Lice - Causes
The three common types of lice infestation are head lice, body lice, and pubic lice. Head lice can be transmitted by sharing hats, combs, or hairbrushes. Epidemics of head lice are very common among school-age children. An epidemic is the rapid spread of a disease across a wide geographical area. Head lice do not cause typhus or other serious diseases.
- A slang term for pubic lice.
- A situation in which large numbers of organisms come together in a single area.
- A chemical used in the treatment of lice infestations.
- An insecticide that is sometimes used in the treatment of clothing and bedding belonging to people who have lice.
- The eggs produced by head or pubic lice.
- A medication used to treat head lice.
The head louse is about .06 inches (.15 centimeters) in length and can usually be seen by examining the patient's scalp. The louse reproduces by laying eggs, which are attached to the base of hairs close to the scalp. Nits (a name for the eggs and young lice) hatch in three to fourteen days. After they hatch, they must feed on blood within a day. If they do not, they die. Head lice may spread to the eyebrows, eyelashes, and facial hair in adults. They are usually isolated to the scalp in children.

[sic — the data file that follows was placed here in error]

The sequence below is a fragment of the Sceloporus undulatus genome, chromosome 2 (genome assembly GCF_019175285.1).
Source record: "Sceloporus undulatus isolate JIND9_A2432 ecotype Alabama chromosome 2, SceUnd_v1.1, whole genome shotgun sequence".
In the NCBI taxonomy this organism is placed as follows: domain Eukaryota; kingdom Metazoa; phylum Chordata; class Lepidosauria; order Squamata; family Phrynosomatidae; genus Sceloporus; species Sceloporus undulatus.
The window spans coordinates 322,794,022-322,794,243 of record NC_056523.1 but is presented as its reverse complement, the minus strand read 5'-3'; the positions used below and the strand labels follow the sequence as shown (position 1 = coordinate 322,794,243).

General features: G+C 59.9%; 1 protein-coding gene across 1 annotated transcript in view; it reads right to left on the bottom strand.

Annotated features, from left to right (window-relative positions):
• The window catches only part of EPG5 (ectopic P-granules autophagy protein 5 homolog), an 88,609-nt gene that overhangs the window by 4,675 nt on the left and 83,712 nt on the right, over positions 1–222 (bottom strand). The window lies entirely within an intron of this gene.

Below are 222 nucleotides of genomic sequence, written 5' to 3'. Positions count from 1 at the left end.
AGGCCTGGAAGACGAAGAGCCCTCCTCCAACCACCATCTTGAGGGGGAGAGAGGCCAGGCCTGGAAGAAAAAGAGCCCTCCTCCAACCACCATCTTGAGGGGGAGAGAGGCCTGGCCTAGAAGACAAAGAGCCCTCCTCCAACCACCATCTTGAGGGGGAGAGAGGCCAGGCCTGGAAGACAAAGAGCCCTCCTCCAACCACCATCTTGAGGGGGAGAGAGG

Body lice are about the same size as head lice, but are more difficult to see. They tend to spend their lives in clothing, only coming to the skin to feed. People who wear the same clothes day after day are at risk for lice infestations. The lice spread easily from person to person through close personal contact or sharing of bedding.
Pubic lice, also known as crabs, tend to infest the genital area. However, they may also spread to other parts of the body. Individuals contract pubic lice through intimate contact or by sharing bedding, towels, or clothing.